Lab test singles out carbamate as cause behind Batu Gajah food poisoning

A lab test result has revealed that the food sold at a roadside stall near Batu Gajah, Perak contained carbamate. ― AFP pic
A lab test result has revealed that the food sold at a roadside stall near Batu Gajah, Perak contained carbamate. ― AFP pic

IPOH, March 10  — The food sold at a roadside stall near Batu Gajah, Perak, which caused 33  customers to be admitted to hospital from March 4 to 6 was found to be contaminated with pesticide containing a chemical compound called carbamate.

The laboratory results on the food samples from the stall were announced at a press conference here yesterday.

Health committee chairman Datuk Dr Mah Hang Soon told reporters the initial suspicion of the food being contaminated by organophosphate was based on  symptoms shown by the patients.

He said both organophosphate and carbamate poisoning showed similar symptoms such as dizziness, diarrhoea, confusion, muscle twitching, pinpoint pupils, excessive sweating and salivation.

The treatment required for both types of poisoning was also similar.

However, Dr Mah said, unlike carbamate poisoning, organophosphate poisoning was irreversible.

“Because carbamate poisoning is reversible, most of the patients admitted to hospital recovered fast and were allowed to go home,” he said.

“There are four patients still receiving treatment — three at Raja Permaisuri Bainun Hospital and one at KPJ Ipoh Specialist Hospital.”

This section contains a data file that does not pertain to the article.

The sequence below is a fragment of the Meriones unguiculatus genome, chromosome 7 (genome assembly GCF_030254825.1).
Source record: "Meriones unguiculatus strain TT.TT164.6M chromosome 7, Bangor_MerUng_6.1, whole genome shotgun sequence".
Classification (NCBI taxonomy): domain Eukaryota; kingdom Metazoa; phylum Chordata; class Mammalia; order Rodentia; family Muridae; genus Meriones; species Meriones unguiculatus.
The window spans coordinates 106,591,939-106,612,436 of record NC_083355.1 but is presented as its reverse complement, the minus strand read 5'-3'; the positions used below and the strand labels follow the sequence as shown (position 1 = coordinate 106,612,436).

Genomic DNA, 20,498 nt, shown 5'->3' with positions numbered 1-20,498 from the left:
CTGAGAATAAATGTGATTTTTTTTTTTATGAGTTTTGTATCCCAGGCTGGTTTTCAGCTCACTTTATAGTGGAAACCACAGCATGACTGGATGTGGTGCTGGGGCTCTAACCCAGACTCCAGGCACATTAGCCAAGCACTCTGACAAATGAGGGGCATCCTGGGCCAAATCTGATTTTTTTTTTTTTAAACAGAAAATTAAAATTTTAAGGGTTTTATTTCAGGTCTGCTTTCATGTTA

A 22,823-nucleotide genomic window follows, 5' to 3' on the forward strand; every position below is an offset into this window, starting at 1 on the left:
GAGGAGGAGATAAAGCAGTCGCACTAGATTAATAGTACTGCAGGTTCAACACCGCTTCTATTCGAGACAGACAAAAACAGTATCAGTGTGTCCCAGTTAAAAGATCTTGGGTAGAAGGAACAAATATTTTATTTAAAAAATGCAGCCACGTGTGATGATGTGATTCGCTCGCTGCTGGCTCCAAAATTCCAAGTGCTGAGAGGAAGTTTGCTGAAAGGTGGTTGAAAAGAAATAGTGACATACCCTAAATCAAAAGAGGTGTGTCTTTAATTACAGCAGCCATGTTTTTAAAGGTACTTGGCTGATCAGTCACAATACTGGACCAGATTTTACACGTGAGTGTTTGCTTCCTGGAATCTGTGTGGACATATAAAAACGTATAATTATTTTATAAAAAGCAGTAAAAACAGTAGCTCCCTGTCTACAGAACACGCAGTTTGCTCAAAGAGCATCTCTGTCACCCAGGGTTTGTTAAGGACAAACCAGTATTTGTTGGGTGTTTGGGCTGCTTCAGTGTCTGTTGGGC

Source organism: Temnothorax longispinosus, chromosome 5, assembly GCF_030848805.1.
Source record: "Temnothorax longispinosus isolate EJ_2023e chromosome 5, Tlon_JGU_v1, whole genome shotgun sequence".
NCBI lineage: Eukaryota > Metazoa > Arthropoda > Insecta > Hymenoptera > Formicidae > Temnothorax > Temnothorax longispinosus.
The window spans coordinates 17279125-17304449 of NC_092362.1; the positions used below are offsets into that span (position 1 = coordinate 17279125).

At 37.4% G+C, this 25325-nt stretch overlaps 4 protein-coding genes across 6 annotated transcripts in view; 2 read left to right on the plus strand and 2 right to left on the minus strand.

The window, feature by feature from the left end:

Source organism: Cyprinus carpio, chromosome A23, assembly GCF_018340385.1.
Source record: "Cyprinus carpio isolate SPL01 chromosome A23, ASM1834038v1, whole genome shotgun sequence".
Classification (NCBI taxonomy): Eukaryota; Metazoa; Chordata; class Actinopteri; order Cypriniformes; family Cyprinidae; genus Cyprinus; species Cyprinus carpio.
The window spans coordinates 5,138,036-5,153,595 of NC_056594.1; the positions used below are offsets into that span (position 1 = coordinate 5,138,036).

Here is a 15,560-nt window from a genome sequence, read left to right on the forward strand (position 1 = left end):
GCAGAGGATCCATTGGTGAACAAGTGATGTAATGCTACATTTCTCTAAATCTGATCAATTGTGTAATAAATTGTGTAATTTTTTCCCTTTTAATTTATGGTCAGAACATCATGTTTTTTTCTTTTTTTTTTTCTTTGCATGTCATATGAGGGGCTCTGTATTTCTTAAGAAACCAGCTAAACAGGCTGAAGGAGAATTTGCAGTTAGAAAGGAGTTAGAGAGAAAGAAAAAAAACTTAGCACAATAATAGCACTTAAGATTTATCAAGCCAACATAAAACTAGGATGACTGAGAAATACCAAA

Dr Mah said analysis by the Chemistry Department found carbamate in the sambal for the nasi lemak, fried koay teow, kuih bom and cucur badak.

“We will let the police investigate how  the chemical compound ended in the food because we did not find carbamate in or around the area,” he said.

“We will provide the police with  documents such as laboratory findings.”

Dr Mah said the finding ruled out weedkiller as the likely cause of the contamination.

Carbamate can enter the body either through ingestion, inhalation or via dermal route. Dermal exposure tends to be a less toxic route compared to ingestion and inhalation.

It has many common names such as Aldicarb, Carbaryl, Carbofuran and Thiodicarb, and is commonly used for homes, gardens and farms.

Batu Gajah police district chief ACP Mohd Nasri Mohd Omar said police had been monitoring the situation since March 4, but would only begin their investigation  once they had received all the documents from the state health authorities.